I still can’t believe this place isn’t overrun with riders...
  • + 1
 @phlst: I lived in Pennsylvania for 30 years. My experience was that Spring was usually the worst time to ride due to the melt. That being said, I haven't ridden in Southern Appalachians (like Pisgah) but I wouldn't think WV would be too much different than Pittsburgh in the Spring.
  • + 1
 Big Bear closes down, for a few weeks in the fall/winter.
  • + 5
 Been through here a couple of times and never had a bike with me, "next time" he whispers to himself...
  • + 2
 Big Bear is 3 miles off of I-68 and Coopers Rock is along the highway too.....
  • + 4
 You should do one of these for Maryland, so many little hidden gem trail systems here. I'll volunteer myself to be a liaison for my local trails.
  • + 3
 The Frederick watershed could have an entire article devoted to our trails alone. The most under the radar world class trail system in the entire US, imo.
  • + 2
 @noheavennohell: I grew up out there and yes, a lot of cool Gems in Maryland! I love riding back there when I'm home visiting, so peaceful too out in the woods Smile
  • + 3
 @noheavennohell: Yeah I actually grew up in Frederick County, and would love to one day do a piece on some trails in my home state! I'll be coming through around the holidays to give'r a rip!
  • + 2
 @briceshirbach: The Shed is going through some changes, mostly for the better. We had our first legitimately sanctioned DH trail work day last weekend, and the local advocacy group is working with the city to build more trails and maintain the ones we have after decades of being rogue. It's an awesome time to ride the shed, message me if you're coming down and we can show you some killer loops Smile
  • + 3
 Pretty stoked on this, versus the endless onslaught of PNW-wet flow trails videos. nice to change it up with some fun riding through rocks and leaf litter
  • + 1
 well said, definitely a stand out. and that is coming from a pnw wet rider who typically loaths leaf littered eastcoast edits. this one however rules!
  • + 2
 Goggle'sDuro, some UpDuro, some DownDuro, RawDuro and some chest mount gimble go pro . . Duro Ticks all the boxes to be a fave
  • + 1
 The highest trail at Big Bear is over 10,000 ft? I can't believe I've driven by there without seeing that. And I thought I had hiked to the highest point in WV. Time for another trip
  • + 1
 Ha nope - 3,000 ft...... highest point in WV - Spruce Knob is 5,000 ft.
  • + 1
 I maybe visiting Richmond East Virginia next year in August, will the weather be ok for a trip out west to ride? Also any advice on where to stay for bikers?
  • + 3
 Chameleon must be a popular term to describe trail networks...
  • + 2
 HOME TOWN PROUD!

I just dropped an edit from riding here.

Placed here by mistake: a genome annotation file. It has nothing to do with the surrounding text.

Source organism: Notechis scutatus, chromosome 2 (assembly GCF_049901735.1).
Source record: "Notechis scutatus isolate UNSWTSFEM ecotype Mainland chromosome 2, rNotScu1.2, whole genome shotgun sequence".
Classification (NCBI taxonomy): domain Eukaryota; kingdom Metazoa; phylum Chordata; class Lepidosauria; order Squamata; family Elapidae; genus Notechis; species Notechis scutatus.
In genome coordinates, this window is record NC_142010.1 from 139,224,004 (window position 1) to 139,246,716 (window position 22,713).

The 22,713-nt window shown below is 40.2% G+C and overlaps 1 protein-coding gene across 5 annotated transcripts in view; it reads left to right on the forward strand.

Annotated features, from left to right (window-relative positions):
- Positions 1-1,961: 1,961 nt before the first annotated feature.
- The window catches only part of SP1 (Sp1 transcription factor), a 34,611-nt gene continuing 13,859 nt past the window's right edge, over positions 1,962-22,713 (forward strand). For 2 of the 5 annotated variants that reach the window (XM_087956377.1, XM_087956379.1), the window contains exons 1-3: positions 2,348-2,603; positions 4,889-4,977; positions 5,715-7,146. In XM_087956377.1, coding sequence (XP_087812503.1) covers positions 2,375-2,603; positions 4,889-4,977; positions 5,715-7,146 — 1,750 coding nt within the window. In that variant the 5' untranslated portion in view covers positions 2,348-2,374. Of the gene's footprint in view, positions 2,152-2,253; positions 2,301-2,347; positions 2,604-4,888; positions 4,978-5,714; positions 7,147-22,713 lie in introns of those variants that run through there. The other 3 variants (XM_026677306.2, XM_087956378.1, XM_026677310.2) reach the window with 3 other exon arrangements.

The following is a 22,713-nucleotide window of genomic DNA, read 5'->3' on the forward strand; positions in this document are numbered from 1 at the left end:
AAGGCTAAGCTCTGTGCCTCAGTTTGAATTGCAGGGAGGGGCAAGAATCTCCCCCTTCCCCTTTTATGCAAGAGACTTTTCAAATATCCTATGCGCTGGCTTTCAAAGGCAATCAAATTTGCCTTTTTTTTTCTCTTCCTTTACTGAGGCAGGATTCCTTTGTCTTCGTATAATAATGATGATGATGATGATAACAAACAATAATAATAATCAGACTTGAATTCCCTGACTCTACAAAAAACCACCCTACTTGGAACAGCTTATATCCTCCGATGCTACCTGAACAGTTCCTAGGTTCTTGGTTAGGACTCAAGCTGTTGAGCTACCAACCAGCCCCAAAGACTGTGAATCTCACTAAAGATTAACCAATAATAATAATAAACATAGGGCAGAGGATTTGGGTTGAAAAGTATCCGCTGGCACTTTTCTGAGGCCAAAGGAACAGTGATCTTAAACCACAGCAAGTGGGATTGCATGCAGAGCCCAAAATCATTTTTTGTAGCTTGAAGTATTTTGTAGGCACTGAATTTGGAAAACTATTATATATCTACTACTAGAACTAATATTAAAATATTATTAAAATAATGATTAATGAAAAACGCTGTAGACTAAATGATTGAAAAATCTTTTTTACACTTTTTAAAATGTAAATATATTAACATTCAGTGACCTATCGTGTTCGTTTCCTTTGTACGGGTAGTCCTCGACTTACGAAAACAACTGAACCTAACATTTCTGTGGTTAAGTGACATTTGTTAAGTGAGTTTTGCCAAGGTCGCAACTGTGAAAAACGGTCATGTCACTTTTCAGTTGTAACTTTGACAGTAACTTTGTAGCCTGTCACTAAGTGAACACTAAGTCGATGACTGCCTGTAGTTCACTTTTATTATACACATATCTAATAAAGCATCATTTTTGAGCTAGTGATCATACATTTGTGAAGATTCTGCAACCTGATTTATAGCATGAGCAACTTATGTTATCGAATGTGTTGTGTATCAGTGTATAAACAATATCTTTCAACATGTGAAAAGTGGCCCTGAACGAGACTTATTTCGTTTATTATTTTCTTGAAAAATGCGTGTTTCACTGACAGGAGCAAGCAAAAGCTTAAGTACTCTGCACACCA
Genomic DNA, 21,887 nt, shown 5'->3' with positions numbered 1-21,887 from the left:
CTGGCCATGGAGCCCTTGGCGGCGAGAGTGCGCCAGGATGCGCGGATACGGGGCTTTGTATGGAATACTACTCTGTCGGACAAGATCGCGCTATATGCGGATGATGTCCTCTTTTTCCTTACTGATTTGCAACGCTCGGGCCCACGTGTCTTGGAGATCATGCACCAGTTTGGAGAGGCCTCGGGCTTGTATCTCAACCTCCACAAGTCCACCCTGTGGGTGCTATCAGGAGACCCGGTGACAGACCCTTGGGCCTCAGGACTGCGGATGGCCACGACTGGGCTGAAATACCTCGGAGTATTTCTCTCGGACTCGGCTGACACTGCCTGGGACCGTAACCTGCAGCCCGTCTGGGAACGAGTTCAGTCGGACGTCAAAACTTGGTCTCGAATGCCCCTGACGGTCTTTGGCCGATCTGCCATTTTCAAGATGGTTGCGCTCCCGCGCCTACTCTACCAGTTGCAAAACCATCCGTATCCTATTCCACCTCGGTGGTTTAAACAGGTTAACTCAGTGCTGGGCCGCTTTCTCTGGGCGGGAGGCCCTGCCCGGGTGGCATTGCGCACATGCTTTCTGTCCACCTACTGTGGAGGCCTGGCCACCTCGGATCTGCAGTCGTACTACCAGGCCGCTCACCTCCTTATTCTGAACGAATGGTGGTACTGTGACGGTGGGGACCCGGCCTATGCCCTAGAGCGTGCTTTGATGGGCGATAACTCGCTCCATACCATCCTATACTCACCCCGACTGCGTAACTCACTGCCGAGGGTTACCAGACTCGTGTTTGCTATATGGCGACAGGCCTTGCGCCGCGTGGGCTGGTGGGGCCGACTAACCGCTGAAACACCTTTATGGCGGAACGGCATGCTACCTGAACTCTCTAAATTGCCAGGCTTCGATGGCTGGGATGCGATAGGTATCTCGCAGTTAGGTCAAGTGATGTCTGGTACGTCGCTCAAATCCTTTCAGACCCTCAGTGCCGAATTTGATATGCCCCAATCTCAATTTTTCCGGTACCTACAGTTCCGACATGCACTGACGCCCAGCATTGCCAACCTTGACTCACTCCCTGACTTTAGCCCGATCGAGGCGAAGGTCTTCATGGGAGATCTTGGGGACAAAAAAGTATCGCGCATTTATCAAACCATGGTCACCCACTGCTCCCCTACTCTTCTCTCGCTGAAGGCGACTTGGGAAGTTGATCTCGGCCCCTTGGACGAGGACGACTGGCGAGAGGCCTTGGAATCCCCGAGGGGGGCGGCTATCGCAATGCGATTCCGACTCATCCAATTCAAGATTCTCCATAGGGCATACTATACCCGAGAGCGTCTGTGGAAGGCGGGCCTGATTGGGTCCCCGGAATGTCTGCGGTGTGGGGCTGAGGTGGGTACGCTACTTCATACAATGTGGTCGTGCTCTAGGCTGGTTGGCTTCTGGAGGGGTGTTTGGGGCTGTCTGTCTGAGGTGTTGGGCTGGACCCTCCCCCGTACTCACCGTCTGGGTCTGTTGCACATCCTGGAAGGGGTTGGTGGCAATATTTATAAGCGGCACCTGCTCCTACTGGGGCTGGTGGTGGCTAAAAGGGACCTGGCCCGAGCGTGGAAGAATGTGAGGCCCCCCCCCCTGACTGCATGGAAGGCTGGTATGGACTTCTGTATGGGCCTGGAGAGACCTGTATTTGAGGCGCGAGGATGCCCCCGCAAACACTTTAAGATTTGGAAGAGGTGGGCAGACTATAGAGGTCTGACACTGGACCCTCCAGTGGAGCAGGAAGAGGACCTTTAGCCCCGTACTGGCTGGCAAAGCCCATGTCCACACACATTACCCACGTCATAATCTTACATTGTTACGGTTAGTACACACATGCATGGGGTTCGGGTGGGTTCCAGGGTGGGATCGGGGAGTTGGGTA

www.youtube.com/watch?v=b8-jgd8m_7M
  • - 4
flag jrocksdh (Nov 9, 2017 at 17:10) (Below Threshold)
 Look at me look at me
  • + 1
 @jrocksdh: Yes. I'm proud of something I put work into and wanted to share. I like my home and I want to share the goodness that we have here.
  • + 2
 @medardlefevre: comment section is not for putting personal videos link...that's what suckersbook is for
Keep it classy
  • + 3
 #almostheaven
  • + 1
 Good stuff, I really love Big Bear. I was not as big of a fan of Coppers though.
  • + 2
 Nothing like the deep dark dank sweetness in WV!!
  • + 1
 Another sick write up?? Amazing, keep up the great work. I look forward to these.
  • + 1
 Great article and great exposure for some less-well known WV riding spots! Thanks, Brice . . .
  • + 1
 No gloves, flat pedals... that dude in the first video has got to be Sam Hill in disguise!
  • + 2
 NICE! Great piece! Keep the East Coast coming!
  • + 1
 west virginia MTN bike riding is awesome, west VA highway car driving...not so much.
  • + 1
 roads to prosperity just passed!
  • + 1
 @SnowshoeRider4Life: tell me more sir!!
  • + 1
 @preach: massive bill to really start fixing roads in the state and finishing a few more arteries like corridor H.
  • + 1
 @SnowshoeRider4Life: that is completely awesome my brother
  • - 11
flag jrocksdh (Nov 9, 2017 at 17:12) (Below Threshold)
 And too bad va fell to the libs...funny(not) how folks move away from broken socialist states to free states and then go back to voting for same types they just moved from
  • + 2
 @jrocksdh: no politics on pinkbike. Gawl.
  • - 1
 @jrocksdh: go away.
  • + 3
 Driving in W.Va. is akin to road racing. With the right car, it's as much fun as the biking. Just remember the 150% rule, in dry weather, 150% of the suggested speed on corners is good to go!
  • + 1
 this gives a good idea how much a gopro can mellow stuff out
  • + 1
 Especially now that @briceshirbach is rockin' a gimbal! Nice work, Brice! That gimbal has taken your work to the next level. Come see us again soon!
  • + 2
 Representin’
  • + 1
 Beautiful! trails!
  • + 1
 MTBing is the best!
  • + 0
 Great story on my backyard loops!
  • + 1
 so rad